This year it was unseasonably warm, yet rainy and muddy. In anticipation of this weather, my friend and I prepared detective costumes incorporating black rain coats to shield us from the unfortunate weather. The only actual detective garb consisted of handmade paper badges safety pinned to our jackets, along with notebooks and pens we kept in our pockets to record evidence. Our costumes did look rather lame on the outside, and the mother of the girls we escorted offered to let us borrow two brief case-type bags to make our costumes more legit. The detective bag I used was a red leather purse with shoulder straps, but I think it actually may have worked against me. Since it looked purse-like, a lot of adults thought I was just carrying it to carry it. As one adult passionately commented however, "people should expect any bag at the door at Halloween is for candy." Amen. Still, my friend and I left many candy-giver-outers wondering if we were just accompanying the girls or if we were also trick-or-treaters.

On this gloomy Halloween evening, several cars were seen slowly rolling down the streets, carrying the lazy "trick-or-treater cheaters" who refused to walk from house to house, or whose parents wanted to shield them from the treacherous sprinkling of rain and occasional puddle. The girls laughed at them as we trudged up and down driveways on foot. The youngest girl in our group had decided to wear high heels as part of her drama queen costume. I knew she would suffer, but there was no talking her out of it. Halfway through the candy route she started giving in, huffing and puffing, but relentlessly exclaiming, "If I don't get more candy I'll die." And in her next breath she admitted, "I wish I had my power scooter." Instead of stooping down to trick-or-treater cheater level, we cut our losses and went home early. There was still plenty of candy to go around.

Wednesday, October 23, 2013

Puppy Love

I always love having a reason to get up and relish in the refreshing atmosphere of early morning before sliding into the regular grind of school life. Having recently acquired a puppy, daily walks at four o'clock in the morning have completely redefined what constitutes "early" for my boyfriend and I.

Our precious bundle of joy blissfully ignores wistful calls of "Cora," we project in her direction. Her name is inspired by the Italian word for brave: coraggiosi. And brave she is. She can ascend and descend whole flights of stairs, climb over tree stumps and chases butterflies, dashing at a full prance.

She also has daggers for teeth, and she loves getting them caught on any type of fabric within reach. Sweatpants? Yes. The couch? Heck yes! The carpet? Oh man, you have no idea!! At least the scraping of tiny puppy teeth makes an unmistakable scratching noise on the carpet, so we can catch her in the act before serious damage is done. She also loves chomping on the chair and table legs... (by the way, don't tell my landlord) and they have become among her favorite chew toys. These again make a characteristic crunching noise when teeth dig into wood, so her naughty habit rarely flies under the radar.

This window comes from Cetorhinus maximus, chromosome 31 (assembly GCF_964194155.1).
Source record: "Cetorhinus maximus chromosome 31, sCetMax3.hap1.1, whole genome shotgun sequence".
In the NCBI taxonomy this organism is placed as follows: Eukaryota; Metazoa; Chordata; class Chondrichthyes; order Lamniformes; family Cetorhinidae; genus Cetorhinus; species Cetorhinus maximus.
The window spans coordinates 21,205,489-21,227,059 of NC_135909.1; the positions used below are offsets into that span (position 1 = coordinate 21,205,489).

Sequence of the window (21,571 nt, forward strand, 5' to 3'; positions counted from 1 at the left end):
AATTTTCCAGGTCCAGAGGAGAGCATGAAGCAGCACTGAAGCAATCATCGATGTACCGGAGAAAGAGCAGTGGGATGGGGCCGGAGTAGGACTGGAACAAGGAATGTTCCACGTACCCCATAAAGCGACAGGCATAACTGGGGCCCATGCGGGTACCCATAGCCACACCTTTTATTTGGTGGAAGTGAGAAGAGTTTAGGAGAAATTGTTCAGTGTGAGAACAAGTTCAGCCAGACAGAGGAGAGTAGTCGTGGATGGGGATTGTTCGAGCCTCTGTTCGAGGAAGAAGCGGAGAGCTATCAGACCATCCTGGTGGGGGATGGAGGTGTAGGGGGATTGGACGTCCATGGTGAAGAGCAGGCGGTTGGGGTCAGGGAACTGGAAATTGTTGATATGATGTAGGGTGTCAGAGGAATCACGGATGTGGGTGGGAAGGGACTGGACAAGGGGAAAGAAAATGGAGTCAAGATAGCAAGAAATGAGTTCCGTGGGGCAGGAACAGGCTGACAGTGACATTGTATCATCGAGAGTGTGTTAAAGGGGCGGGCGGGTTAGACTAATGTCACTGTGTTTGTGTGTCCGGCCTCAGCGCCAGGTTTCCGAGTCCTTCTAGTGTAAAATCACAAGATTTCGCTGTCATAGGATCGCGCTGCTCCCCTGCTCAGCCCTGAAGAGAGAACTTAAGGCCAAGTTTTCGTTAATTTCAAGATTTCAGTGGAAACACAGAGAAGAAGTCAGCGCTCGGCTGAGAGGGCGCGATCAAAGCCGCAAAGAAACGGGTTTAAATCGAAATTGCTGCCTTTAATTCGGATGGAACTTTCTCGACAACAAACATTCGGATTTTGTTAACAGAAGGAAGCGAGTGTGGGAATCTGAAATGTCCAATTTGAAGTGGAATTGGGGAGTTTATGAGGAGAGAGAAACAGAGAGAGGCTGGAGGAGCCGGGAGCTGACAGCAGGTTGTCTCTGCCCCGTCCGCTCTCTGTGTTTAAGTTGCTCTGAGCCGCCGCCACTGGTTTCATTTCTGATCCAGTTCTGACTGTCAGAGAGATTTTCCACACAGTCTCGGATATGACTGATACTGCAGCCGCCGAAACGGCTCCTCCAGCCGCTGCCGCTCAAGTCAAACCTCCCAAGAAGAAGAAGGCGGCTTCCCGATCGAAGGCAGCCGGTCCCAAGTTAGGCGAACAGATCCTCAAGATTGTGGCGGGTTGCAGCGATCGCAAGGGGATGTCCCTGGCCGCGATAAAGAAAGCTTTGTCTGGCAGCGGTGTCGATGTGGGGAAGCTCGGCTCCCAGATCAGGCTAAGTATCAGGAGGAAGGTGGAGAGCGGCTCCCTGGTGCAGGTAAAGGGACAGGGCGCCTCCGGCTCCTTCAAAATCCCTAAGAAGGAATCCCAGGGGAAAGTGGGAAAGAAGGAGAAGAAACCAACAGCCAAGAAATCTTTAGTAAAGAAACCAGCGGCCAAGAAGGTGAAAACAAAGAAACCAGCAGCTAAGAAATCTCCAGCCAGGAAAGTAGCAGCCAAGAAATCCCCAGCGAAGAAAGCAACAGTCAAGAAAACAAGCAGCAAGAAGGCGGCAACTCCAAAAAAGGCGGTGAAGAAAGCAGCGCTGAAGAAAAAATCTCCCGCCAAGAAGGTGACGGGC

One of Cora's best attributes is her willingness to snuggle. This is of course after we've tired her out so much that she no longer has energy to paw at our faces with her wolverine claws or chomp on our hair, or ears, or faces in general. They're all love bites, at least that's what we keep telling ourselves. As I type on this keyboard, I am glancing down at my pinkened wrist, speckled with red bite marks from the wild baby animal that thinks my hand is a chew toy.

But godamn I love her. I love her so much I dream about her even when she's sleeping in her crate right next to my bed. I think about her during the day and fantasize about the moment I come home and she scampers towards me, shaking in excitement. I wish we had our own secret language so I could tell her exactly how special she is and so she could ask me all of her pressing questions about puppy life.

Things like:

"How come I fall asleep on the couch and wake up in my crate? Is it magic?"
"Why do you pick up my poop? I can never find it the next day."
"Why do some people walk by me and not want to pet me? Am I invisible?"
"What's in that giant ceramic bowl you sit on sometimes? I really want to know."

Maybe one day she will learn the answers to these questions, but for now she is simply my little snuggle muffin.